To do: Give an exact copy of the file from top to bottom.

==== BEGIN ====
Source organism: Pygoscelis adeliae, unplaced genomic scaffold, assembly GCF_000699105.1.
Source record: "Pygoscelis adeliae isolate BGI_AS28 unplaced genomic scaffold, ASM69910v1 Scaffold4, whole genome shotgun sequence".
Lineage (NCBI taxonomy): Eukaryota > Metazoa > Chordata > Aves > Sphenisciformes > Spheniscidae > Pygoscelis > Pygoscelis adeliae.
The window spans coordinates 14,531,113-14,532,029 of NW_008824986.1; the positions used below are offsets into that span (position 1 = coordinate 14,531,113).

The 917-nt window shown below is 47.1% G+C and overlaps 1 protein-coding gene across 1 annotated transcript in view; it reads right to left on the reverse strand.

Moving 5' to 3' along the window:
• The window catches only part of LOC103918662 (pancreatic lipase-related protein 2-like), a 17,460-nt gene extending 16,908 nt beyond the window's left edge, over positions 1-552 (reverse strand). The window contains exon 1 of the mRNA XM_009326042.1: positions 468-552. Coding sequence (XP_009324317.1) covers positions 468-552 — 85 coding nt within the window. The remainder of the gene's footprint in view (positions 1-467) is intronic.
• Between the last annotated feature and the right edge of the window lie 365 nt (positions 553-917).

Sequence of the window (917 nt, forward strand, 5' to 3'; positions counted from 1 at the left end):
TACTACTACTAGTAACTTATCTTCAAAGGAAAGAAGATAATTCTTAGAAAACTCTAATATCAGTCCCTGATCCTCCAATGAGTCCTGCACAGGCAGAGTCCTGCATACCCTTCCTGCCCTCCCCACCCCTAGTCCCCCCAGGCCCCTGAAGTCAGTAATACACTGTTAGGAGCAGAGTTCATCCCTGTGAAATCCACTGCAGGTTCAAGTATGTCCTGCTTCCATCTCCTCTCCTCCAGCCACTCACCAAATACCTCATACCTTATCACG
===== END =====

Source organism: Pygoscelis adeliae, unplaced genomic scaffold, assembly GCF_000699105.1.
Source record: "Pygoscelis adeliae isolate BGI_AS28 unplaced genomic scaffold, ASM69910v1 Scaffold4, whole genome shotgun sequence".
Lineage (NCBI taxonomy): Eukaryota > Metazoa > Chordata > Aves > Sphenisciformes > Spheniscidae > Pygoscelis > Pygoscelis adeliae.
The window spans coordinates 14,531,113-14,532,029 of NW_008824986.1; the positions used below are offsets into that span (position 1 = coordinate 14,531,113).

The 917-nt window shown below is 47.1% G+C and overlaps 1 protein-coding gene across 1 annotated transcript in view; it reads right to left on the reverse strand.

Moving 5' to 3' along the window:
• The window catches only part of LOC103918662 (pancreatic lipase-related protein 2-like), a 17,460-nt gene extending 16,908 nt beyond the window's left edge, over positions 1-552 (reverse strand). The window contains exon 1 of the mRNA XM_009326042.1: positions 468-552. Coding sequence (XP_009324317.1) covers positions 468-552 — 85 coding nt within the window. The remainder of the gene's footprint in view (positions 1-467) is intronic.
• Between the last annotated feature and the right edge of the window lie 365 nt (positions 553-917).

Sequence of the window (917 nt, forward strand, 5' to 3'; positions counted from 1 at the left end):
TACTACTACTAGTAACTTATCTTCAAAGGAAAGAAGATAATTCTTAGAAAACTCTAATATCAGTCCCTGATCCTCCAATGAGTCCTGCACAGGCAGAGTCCTGCATACCCTTCCTGCCCTCCCCACCCCTAGTCCCCCCAGGCCCCTGAAGTCAGTAATACACTGTTAGGAGCAGAGTTCATCCCTGTGAAATCCACTGCAGGTTCAAGTATGTCCTGCTTCCATCTCCTCTCCTCCAGCCACTCACCAAATACCTCATACCTTATCACG